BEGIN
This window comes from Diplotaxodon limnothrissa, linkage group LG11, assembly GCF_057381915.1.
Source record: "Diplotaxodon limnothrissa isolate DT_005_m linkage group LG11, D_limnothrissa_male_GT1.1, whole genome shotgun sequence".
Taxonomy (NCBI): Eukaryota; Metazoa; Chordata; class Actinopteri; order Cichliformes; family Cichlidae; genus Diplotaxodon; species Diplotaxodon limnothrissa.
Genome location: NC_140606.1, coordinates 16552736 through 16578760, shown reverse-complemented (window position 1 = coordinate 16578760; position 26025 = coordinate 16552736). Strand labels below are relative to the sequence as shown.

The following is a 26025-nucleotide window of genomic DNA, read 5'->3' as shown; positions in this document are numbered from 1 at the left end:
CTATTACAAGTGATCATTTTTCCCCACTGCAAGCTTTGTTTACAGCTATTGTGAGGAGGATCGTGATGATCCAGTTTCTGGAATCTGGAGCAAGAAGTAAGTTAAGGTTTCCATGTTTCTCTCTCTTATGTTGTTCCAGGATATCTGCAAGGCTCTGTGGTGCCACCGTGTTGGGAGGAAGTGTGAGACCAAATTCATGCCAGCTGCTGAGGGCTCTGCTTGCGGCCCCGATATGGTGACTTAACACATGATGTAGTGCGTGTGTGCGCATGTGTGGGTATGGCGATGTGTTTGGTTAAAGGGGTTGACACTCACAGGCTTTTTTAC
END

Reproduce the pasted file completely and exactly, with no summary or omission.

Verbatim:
This window comes from Diplotaxodon limnothrissa, linkage group LG11, assembly GCF_057381915.1.
Source record: "Diplotaxodon limnothrissa isolate DT_005_m linkage group LG11, D_limnothrissa_male_GT1.1, whole genome shotgun sequence".
Taxonomy (NCBI): Eukaryota; Metazoa; Chordata; class Actinopteri; order Cichliformes; family Cichlidae; genus Diplotaxodon; species Diplotaxodon limnothrissa.
Genome location: NC_140606.1, coordinates 16552736 through 16578760, shown reverse-complemented (window position 1 = coordinate 16578760; position 26025 = coordinate 16552736). Strand labels below are relative to the sequence as shown.

The following is a 26025-nucleotide window of genomic DNA, read 5'->3' as shown; positions in this document are numbered from 1 at the left end:
CTATTACAAGTGATCATTTTTCCCCACTGCAAGCTTTGTTTACAGCTATTGTGAGGAGGATCGTGATGATCCAGTTTCTGGAATCTGGAGCAAGAAGTAAGTTAAGGTTTCCATGTTTCTCTCTCTTATGTTGTTCCAGGATATCTGCAAGGCTCTGTGGTGCCACCGTGTTGGGAGGAAGTGTGAGACCAAATTCATGCCAGCTGCTGAGGGCTCTGCTTGCGGCCCCGATATGGTGACTTAACACATGATGTAGTGCGTGTGTGCGCATGTGTGGGTATGGCGATGTGTTTGGTTAAAGGGGTTGACACTCACAGGCTTTTTTAC